Objectives: It has been suggested that environmental factors other than gliadin might play a role in pathogenesis of celiac disease. Cigarette smoking was reported to exert a protective effect against the development of symptomatic celiac disease; however, this relationship was not confirmed. The aim of this study was to determine the effect of cigarette smoking on celiac disease.
Methods: A cohort of 87 consecutive celiac disease patients attending the clinic of Malabsorption and 174 age- and sex-matched individuals diagnosed with functional GI disorder were included in the study. Clinical information was obtained both at the time of diagnosis and at follow-up by reviewing the clinical history. Smoking information was obtained through an in-person interview using a questionnaire.
Results: Although 33% of controls were current smokers at the time of the study, only 16% of celiac patients were smokers at diagnosis (odds ratio, 0.39; 95% confidence interval 0.19-0.79; p < 0.006). The proportion of nonsmokers among patients (84%) was significantly greater than that among controls (67%; odds ratio, 2.54; 95% confidence interval 1.27-5.16; p < 0.007). Current smoker patients had a lower baseline BMI (p < 0.05) and body weight (p < 0.05) compared to former smokers. Compared with nonsmokers, control individuals who were active smokers at entry in the study were younger (p < 0.02) and had lower body weight (p < 0.03) and BMI (p < 0.03). Interestingly, positive lineal correlation was observed between age at diagnosis and daily cigarette consumption (r = 0.72; p < 0.004) in active smokers. We did not detect any relationship either between causes for cessation of smoking and clinical symptoms or between differences in the proportions of smoking habits when patients were stratified according to their clinical status at diagnosis (symptomatic vs subclinical/asymptomatic cases).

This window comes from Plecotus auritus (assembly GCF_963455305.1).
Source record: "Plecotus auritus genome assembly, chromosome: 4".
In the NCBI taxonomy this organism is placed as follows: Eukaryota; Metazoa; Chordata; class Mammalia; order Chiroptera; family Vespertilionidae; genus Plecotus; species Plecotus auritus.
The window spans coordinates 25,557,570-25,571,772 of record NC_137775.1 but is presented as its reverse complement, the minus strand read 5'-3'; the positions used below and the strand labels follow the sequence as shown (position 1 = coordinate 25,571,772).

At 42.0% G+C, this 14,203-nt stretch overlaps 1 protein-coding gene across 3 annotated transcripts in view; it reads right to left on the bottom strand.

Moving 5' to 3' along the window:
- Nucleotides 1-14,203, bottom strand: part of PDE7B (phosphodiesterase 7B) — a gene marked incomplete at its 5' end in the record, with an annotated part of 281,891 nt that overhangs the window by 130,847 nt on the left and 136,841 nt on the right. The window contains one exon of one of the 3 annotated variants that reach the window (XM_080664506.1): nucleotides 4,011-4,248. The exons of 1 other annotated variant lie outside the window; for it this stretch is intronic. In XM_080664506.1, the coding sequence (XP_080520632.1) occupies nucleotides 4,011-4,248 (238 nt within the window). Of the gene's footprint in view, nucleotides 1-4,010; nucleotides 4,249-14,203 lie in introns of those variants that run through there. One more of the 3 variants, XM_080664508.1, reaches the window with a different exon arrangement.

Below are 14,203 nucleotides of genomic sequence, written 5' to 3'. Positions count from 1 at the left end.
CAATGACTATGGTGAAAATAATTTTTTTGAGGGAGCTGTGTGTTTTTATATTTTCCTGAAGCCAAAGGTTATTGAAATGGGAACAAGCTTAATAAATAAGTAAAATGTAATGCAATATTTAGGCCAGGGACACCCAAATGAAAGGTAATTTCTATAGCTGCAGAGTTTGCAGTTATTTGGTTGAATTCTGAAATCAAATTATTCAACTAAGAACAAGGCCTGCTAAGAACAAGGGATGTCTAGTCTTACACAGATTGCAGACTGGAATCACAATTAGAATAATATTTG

Conclusions: This study provides evidence that, compared with control subjects, a significantly lower proportion of patients with celiac disease were current smokers at the time of diagnosis, and that cigarette smoking delayed diagnosis of celiac disease. Our study suggests that the nutritional compromise of patients with celiac disease who smoked resulted from the summation of the effect of celiac disease per se and that produced by the smoking habit. Further studies are necessary to identify whether the relationship between smoking and celiac disease is causal or incidental.